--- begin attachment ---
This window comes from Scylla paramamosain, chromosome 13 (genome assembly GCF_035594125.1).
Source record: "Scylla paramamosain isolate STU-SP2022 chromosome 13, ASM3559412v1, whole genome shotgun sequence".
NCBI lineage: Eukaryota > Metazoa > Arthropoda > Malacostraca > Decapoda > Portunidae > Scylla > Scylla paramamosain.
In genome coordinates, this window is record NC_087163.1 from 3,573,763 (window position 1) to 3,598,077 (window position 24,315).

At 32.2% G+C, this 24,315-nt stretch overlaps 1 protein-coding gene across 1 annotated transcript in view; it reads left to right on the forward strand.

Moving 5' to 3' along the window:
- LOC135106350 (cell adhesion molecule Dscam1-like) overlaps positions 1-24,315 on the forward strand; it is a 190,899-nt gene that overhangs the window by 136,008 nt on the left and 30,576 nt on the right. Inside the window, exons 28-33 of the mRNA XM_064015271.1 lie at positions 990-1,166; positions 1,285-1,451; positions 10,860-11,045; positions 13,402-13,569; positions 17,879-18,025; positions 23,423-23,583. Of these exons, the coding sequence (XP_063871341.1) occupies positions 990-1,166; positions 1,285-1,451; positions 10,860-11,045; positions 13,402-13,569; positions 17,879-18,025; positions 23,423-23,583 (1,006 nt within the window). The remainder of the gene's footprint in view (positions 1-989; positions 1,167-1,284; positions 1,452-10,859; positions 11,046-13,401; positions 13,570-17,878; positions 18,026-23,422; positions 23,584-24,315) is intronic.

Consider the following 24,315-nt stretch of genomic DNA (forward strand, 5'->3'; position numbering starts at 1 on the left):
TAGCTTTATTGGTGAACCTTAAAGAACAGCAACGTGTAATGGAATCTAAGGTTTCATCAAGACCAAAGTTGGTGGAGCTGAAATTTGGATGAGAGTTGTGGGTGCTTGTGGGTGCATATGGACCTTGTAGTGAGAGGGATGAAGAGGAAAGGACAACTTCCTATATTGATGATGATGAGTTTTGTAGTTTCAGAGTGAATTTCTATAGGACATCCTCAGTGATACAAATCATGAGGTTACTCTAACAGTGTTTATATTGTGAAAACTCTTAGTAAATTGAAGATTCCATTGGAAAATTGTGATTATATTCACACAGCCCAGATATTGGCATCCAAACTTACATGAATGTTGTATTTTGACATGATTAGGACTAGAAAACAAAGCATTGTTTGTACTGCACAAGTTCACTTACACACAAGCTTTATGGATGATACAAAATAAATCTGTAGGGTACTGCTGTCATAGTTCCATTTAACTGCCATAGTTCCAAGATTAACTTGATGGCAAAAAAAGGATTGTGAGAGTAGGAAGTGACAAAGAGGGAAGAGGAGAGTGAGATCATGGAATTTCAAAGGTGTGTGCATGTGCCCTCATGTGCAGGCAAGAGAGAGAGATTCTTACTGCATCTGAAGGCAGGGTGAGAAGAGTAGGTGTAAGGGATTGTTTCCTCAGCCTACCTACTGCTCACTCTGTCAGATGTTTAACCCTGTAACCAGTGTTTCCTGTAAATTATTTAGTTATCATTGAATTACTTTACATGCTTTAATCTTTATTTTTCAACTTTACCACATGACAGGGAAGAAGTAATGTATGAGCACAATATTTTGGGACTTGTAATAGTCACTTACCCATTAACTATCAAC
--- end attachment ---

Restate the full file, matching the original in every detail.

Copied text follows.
This window comes from Scylla paramamosain, chromosome 13 (genome assembly GCF_035594125.1).
Source record: "Scylla paramamosain isolate STU-SP2022 chromosome 13, ASM3559412v1, whole genome shotgun sequence".
NCBI lineage: Eukaryota > Metazoa > Arthropoda > Malacostraca > Decapoda > Portunidae > Scylla > Scylla paramamosain.
In genome coordinates, this window is record NC_087163.1 from 3,573,763 (window position 1) to 3,598,077 (window position 24,315).

At 32.2% G+C, this 24,315-nt stretch overlaps 1 protein-coding gene across 1 annotated transcript in view; it reads left to right on the forward strand.

Moving 5' to 3' along the window:
- LOC135106350 (cell adhesion molecule Dscam1-like) overlaps positions 1-24,315 on the forward strand; it is a 190,899-nt gene that overhangs the window by 136,008 nt on the left and 30,576 nt on the right. Inside the window, exons 28-33 of the mRNA XM_064015271.1 lie at positions 990-1,166; positions 1,285-1,451; positions 10,860-11,045; positions 13,402-13,569; positions 17,879-18,025; positions 23,423-23,583. Of these exons, the coding sequence (XP_063871341.1) occupies positions 990-1,166; positions 1,285-1,451; positions 10,860-11,045; positions 13,402-13,569; positions 17,879-18,025; positions 23,423-23,583 (1,006 nt within the window). The remainder of the gene's footprint in view (positions 1-989; positions 1,167-1,284; positions 1,452-10,859; positions 11,046-13,401; positions 13,570-17,878; positions 18,026-23,422; positions 23,584-24,315) is intronic.

Consider the following 24,315-nt stretch of genomic DNA (forward strand, 5'->3'; position numbering starts at 1 on the left):
TAGCTTTATTGGTGAACCTTAAAGAACAGCAACGTGTAATGGAATCTAAGGTTTCATCAAGACCAAAGTTGGTGGAGCTGAAATTTGGATGAGAGTTGTGGGTGCTTGTGGGTGCATATGGACCTTGTAGTGAGAGGGATGAAGAGGAAAGGACAACTTCCTATATTGATGATGATGAGTTTTGTAGTTTCAGAGTGAATTTCTATAGGACATCCTCAGTGATACAAATCATGAGGTTACTCTAACAGTGTTTATATTGTGAAAACTCTTAGTAAATTGAAGATTCCATTGGAAAATTGTGATTATATTCACACAGCCCAGATATTGGCATCCAAACTTACATGAATGTTGTATTTTGACATGATTAGGACTAGAAAACAAAGCATTGTTTGTACTGCACAAGTTCACTTACACACAAGCTTTATGGATGATACAAAATAAATCTGTAGGGTACTGCTGTCATAGTTCCATTTAACTGCCATAGTTCCAAGATTAACTTGATGGCAAAAAAAGGATTGTGAGAGTAGGAAGTGACAAAGAGGGAAGAGGAGAGTGAGATCATGGAATTTCAAAGGTGTGTGCATGTGCCCTCATGTGCAGGCAAGAGAGAGAGATTCTTACTGCATCTGAAGGCAGGGTGAGAAGAGTAGGTGTAAGGGATTGTTTCCTCAGCCTACCTACTGCTCACTCTGTCAGATGTTTAACCCTGTAACCAGTGTTTCCTGTAAATTATTTAGTTATCATTGAATTACTTTACATGCTTTAATCTTTATTTTTCAACTTTACCACATGACAGGGAAGAAGTAATGTATGAGCACAATATTTTGGGACTTGTAATAGTCACTTACCCATTAACTATCAAC